[tz] Rename Ukrainian cities to their official transliterated names

John Haxby john.haxby at oracle.com
Thu Oct 4 16:35:01 UTC 2018

> On 4 Oct 2018, at 15:33, Michael Douglass <mikeadouglass at gmail.com> wrote:
> On 10/4/18 09:05, Fred Gleason wrote:
>> On Oct 4, 2018, at 02:45, Paw Boel Nielsen via tz <tz at iana.org <mailto:tz at iana.org>> wrote:
>>> I propose we change all tz identifiers to randomly generated characters to ensure no UI designer considers showing them to end users.
>> All that would do is kick the problem up a level. At some point, there has to be some sort of *map* that defines which tz entry relates to what specific geographical region. ‘Randomized’ identifiers merely mean that that map would have to be maintained separately, but would still have all of the socio-political baggage about proper spelling, transliteration, etc, etc.
> Kicking it up a level is exactly what's needed.
>> I think the current identifier arrangement is about the cleanest approach possible for what is an inherently messy task. TZ adopters do need to understand that those identifiers are essentially arbitrary keys into a database.
> There are many approaches to this but separating the tz data from names is both simple and backward compatible with end consumers though it requires a little work to change the data and the tools which use that data.
> 1. Add a UID to the data
> 2. Remove the name
> 3. Create a mapping file of name<->uid
> 4. Change the tools to use that mapping file to create exactly the same output.
> Opaque ids are what some consumers have been asking for for some time because of the political implications of the names.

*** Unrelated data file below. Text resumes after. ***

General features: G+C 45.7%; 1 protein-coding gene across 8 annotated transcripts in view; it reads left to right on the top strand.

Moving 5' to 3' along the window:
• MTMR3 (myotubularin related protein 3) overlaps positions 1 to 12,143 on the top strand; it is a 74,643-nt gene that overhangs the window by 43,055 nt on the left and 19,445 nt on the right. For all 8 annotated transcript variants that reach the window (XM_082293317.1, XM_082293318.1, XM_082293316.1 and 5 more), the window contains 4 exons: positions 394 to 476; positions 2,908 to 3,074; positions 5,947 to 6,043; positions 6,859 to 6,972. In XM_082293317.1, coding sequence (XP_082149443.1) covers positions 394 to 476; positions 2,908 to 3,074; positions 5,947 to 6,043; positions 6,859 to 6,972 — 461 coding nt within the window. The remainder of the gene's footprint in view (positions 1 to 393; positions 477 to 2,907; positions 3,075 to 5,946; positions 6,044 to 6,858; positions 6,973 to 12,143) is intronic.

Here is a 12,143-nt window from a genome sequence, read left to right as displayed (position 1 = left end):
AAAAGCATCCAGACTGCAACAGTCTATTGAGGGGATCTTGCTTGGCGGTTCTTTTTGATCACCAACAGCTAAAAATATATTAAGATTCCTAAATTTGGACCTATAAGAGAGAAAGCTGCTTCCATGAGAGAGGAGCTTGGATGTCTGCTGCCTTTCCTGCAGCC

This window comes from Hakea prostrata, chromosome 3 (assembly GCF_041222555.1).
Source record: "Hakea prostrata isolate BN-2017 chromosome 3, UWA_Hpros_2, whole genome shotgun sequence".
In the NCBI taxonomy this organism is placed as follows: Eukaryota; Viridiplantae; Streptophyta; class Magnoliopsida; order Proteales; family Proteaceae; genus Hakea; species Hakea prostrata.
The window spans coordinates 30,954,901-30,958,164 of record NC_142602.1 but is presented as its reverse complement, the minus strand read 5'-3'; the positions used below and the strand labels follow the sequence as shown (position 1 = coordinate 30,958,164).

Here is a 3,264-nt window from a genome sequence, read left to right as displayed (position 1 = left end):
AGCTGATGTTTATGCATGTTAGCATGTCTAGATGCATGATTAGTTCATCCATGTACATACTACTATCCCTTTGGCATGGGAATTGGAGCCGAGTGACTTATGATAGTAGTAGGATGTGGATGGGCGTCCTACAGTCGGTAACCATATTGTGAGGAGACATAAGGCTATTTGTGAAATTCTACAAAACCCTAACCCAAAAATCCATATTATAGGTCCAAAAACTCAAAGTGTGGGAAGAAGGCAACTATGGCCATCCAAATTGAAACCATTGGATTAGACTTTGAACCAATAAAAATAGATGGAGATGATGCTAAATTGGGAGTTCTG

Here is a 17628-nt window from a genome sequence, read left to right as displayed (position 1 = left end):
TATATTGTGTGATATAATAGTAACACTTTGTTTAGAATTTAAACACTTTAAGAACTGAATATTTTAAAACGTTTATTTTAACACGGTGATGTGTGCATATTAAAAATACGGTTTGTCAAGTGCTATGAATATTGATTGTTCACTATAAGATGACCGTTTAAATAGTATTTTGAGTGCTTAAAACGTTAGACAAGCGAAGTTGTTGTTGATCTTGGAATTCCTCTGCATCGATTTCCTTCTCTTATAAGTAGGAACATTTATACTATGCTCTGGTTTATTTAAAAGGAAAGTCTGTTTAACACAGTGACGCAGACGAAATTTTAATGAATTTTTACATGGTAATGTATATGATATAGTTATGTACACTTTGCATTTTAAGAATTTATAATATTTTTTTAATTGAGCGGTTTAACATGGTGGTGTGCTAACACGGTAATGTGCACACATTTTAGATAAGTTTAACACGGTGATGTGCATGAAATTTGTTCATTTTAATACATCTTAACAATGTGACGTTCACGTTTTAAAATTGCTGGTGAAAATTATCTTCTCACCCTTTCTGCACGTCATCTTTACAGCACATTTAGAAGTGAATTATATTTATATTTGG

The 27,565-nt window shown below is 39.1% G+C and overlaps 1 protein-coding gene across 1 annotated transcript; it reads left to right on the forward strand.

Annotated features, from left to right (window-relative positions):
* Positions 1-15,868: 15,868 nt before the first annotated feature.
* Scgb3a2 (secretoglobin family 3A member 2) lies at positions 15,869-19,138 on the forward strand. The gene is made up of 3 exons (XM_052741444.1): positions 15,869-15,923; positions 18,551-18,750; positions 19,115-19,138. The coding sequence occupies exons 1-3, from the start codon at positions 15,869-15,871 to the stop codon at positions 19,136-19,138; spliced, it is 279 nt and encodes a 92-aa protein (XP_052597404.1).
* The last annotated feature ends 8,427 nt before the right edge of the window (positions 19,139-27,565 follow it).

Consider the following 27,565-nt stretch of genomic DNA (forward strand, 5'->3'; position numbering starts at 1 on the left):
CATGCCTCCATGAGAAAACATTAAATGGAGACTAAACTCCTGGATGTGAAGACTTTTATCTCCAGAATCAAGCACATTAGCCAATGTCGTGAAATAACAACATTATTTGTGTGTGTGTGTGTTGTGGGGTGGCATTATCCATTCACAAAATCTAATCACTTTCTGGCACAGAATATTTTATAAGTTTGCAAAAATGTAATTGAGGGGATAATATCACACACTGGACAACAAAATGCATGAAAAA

> The disadvantages to this approach are a little work.
> The advantages are that we can hand over maintenance of names to some other body (cldr?).
> We also get a uid which we know refers to a specific timezone
> We can then update rfc5545 to use the UID property in VTIMEZONE and add text to point out that the tzid is for reference only.
> Without this people will continue to start with the data they see and assume the id is for presentation to users. Eventually they might understand what's happening but there's always new people to confuse.

I don't think it's that simple.

The long-term stable Linux distros (eg RHEL, OL, CentOS, Ubuntu LTS) and possibly others (macOS?) are going to be with us for quite a few years yet and they will have to stick with the <region>/<locale> identifiers because they can't just break applications.  So even if the database changes to use opaque identifiers those installed systems will need to revert to the current system anyway.  At the moment, the Linux LTS distros will be supported for at least another decade.

Human behaviour would also be impacted, though to a lesser extent: it's not that hard to convert from typing "TZ=America/Los_Angeles date" to "TZ=$(find_timezone 'San Francisco') date" but a lot more people who complain about the various spellings of regions are going to ask wtf?

That decade or so for the switch over is also going to be confusing.   Systems will be using the current names but the master database will be using opaque identifiers and while a lot of us on this list will be fine with that, it's going to affect others as well.

I think, even so, this will not fix the problem.  Instead of complaining about the Europe/Kiev name, they'll be complaining about the spelling of the mapping from an opaque identifier to Europe/Kiev.

Perhaps, as was suggested earlier, an in-your-face statement of "timezone identifiers use common English spellings of names" would at least slow down the rate of spelling correction messages.


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